By the way, Dr. Iwamura, Sakaki’s superior, played by Yoshio Yoshida (1911-1986) was so impressive with such a grumpy nature as to make the Ultra Garrison members cringe even including Dan supposed to be the superhero while I found it so funny when I watched this episode as a kid.

Yoshida is also known to have acted Mephisto (older brother), the lazy devil summoned by the protagonist boy, in “Akumakun” (the younger brother was played by Kenji Ushio known as Jigoku Taishi/Ambassador Hell in “Kamen Rider”).

Yoshio Yoshida as Mephisto in “Akumakun”


Alien Metron design drawn by Tohl Narita

Tohl Narita: “I think I put more energy into the movement of light embedded into a simple and plain alien (than the alien itself).”

While Episode 8 “The Targeted Town” featuring Alien Metron has won great fame and popularity as one of the masterpieces among the Ultraseven episodes, it is said that Akio Jissoji, the director of this episode known as a caustic critic, described the alien as something like a “rubber boots monster” (the shape of the head seems to have made him imagine that way somehow).

According to Shigeo Kurakara in charge of mechanism,  the same device used for Alien Mefilas to light up his mouth with blinking lights was reused for Alien Metron while it is uncertain the same device was also share with Zetton who has the same kind of illumination mechanism.

He says the actor inside operated the switch to match the light blinking as it moves with Alien Metron’s utterances as the switch was equipped inside the alien’s hands while the shape of the hands best worked to hide the actor’s  switch operation.

Metron costume at Bisen studio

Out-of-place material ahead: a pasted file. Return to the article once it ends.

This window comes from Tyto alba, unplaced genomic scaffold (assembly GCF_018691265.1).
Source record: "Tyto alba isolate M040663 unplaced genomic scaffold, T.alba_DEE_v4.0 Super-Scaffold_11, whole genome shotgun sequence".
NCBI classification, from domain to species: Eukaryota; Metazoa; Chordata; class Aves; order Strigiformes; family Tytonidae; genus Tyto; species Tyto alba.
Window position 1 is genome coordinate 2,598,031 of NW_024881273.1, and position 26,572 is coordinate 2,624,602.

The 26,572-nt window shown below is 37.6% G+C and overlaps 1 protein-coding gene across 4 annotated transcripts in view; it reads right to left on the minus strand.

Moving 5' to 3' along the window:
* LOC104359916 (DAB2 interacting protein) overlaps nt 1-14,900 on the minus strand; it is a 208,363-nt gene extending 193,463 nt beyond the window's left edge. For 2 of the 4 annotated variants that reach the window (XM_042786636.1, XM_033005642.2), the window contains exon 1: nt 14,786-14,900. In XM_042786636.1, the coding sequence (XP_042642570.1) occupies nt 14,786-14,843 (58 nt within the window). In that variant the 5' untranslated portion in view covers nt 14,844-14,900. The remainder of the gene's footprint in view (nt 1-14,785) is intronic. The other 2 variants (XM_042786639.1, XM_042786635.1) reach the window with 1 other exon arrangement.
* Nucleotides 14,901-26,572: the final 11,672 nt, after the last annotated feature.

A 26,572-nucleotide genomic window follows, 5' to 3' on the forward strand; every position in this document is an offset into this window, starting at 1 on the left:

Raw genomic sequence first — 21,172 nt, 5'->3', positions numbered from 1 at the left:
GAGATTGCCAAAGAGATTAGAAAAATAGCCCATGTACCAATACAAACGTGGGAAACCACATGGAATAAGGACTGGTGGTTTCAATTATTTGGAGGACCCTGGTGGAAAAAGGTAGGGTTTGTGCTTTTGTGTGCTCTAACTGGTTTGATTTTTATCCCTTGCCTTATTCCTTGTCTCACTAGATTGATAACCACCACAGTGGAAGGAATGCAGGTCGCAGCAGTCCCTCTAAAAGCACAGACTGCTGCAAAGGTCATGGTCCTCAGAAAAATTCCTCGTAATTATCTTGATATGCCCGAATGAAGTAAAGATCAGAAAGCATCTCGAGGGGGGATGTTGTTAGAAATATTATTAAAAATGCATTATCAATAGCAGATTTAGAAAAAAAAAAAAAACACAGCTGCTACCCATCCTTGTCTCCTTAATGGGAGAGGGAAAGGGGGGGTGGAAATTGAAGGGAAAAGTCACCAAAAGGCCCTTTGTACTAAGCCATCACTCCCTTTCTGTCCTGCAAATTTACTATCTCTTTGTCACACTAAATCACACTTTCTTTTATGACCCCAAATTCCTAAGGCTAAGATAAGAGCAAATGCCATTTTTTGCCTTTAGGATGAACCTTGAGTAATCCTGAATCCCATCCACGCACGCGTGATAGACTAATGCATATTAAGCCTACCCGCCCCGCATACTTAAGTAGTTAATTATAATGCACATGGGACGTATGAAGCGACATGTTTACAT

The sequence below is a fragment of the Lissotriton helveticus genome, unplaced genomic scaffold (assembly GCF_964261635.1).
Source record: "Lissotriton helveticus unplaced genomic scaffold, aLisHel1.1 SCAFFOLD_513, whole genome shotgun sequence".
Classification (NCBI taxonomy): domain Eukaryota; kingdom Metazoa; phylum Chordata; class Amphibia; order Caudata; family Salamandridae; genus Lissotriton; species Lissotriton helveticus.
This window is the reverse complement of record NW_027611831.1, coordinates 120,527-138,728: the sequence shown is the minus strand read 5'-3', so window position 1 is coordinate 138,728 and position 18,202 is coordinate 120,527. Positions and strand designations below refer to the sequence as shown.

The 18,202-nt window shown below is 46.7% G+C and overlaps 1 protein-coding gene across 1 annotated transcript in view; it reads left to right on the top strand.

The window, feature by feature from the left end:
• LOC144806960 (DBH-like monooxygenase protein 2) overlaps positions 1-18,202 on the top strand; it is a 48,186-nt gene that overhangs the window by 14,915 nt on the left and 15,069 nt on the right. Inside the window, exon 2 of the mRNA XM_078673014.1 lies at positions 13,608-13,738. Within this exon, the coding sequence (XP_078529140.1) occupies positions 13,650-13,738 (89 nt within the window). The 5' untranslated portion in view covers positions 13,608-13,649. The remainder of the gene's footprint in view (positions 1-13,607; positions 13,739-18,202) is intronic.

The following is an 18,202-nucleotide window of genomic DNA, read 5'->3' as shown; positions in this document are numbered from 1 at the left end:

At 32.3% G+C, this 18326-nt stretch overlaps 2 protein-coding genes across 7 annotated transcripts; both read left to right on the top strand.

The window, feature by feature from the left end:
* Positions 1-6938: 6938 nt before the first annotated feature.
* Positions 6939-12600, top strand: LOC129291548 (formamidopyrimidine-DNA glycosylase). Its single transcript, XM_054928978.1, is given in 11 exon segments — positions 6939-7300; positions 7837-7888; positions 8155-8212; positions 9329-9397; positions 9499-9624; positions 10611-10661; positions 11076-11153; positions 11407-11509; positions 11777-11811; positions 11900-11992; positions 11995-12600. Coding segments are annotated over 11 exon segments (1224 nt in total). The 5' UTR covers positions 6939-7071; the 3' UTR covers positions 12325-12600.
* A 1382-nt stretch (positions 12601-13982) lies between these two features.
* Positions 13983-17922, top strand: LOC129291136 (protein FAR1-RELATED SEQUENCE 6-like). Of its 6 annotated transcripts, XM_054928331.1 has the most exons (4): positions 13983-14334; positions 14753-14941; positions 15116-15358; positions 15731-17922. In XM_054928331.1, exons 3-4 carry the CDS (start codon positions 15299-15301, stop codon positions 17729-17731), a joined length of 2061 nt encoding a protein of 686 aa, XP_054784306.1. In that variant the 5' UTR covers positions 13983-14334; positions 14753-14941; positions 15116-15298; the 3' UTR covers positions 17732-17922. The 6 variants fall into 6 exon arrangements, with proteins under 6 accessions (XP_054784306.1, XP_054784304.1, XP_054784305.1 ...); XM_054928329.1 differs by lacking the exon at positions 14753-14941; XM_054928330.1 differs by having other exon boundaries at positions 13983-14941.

While the costume looks much thicker when viewed diagonally, it is said that the unpainted costume was delivered to the Bisen studio due to a busy schedule and that Noriyoshi Ikeya painted it on the set.

It seems that the costume structure made it extremely hard for the actor to look out as the uniquely shaped head unavoidably made a distance between the surface of the costume where the eye holes were inconspicuously positioned and the actor’s face, and it is likely to have resulted in the short battle fought between the alien and Ultraseven.

It is fun to find he has his back that looks very much different from his front with nut-like rising parts placed all over his back.

Metron costume at the back of Bisen studio and his spacecraft prop

ALIEN VIRA (making)

Alien Vira design drawn by Narita with the final version on the right

Tohl Narita: “I got the idea from a fan lobster. It became thinner in the final design.”

While he was not such a showy alien in appearance (at the same time, it was a puppet alien instead of a costume), Alien Vira was an impressive character along with the story featuring Dr. Yushima who was manipulated by the alien.

The primary version of the design looks more like a fan lobster as Narita says he designed the alien after it.

Alien Vira head presumably about to be cast out of its mold

Alongside of Narita’s fascinating design and Takayama’s excellent sculpture, the movement of the alien’s legs was also very much attractive as the mechanism was devised by Shigeo Kurakata.

Kurakata says in an interview for a book that, in the case of Alien Vira, he built the mechanism and gave it over to Takayama so that Takayama set it into the puppet he had sculpted.

Kurakata also says he doesn’t remember how he made it work as, when he tried to make the same mechanism recently, he found it didn’t move well.

Alien Vira at Takayama’s Atelier May with the mold found behind him

As to the miniatures used in this episode, Noriyoshi Ikeya commented that the set with the shrine gates was built imagining the areas including Ueno and Asakusa and that Alien Vira’s characteristically shaped space vehicles were made from the idea of making them look like they could connect infinitely.

Along with Alien Waiell who was severed into half with Eye Slugger and Alien Quraso who was actually set ablaze and destroyed at the end of his episode, Alien Vira should also have been burnt to ashes for real (what a waste!).

Alien Vira at Bisen Studio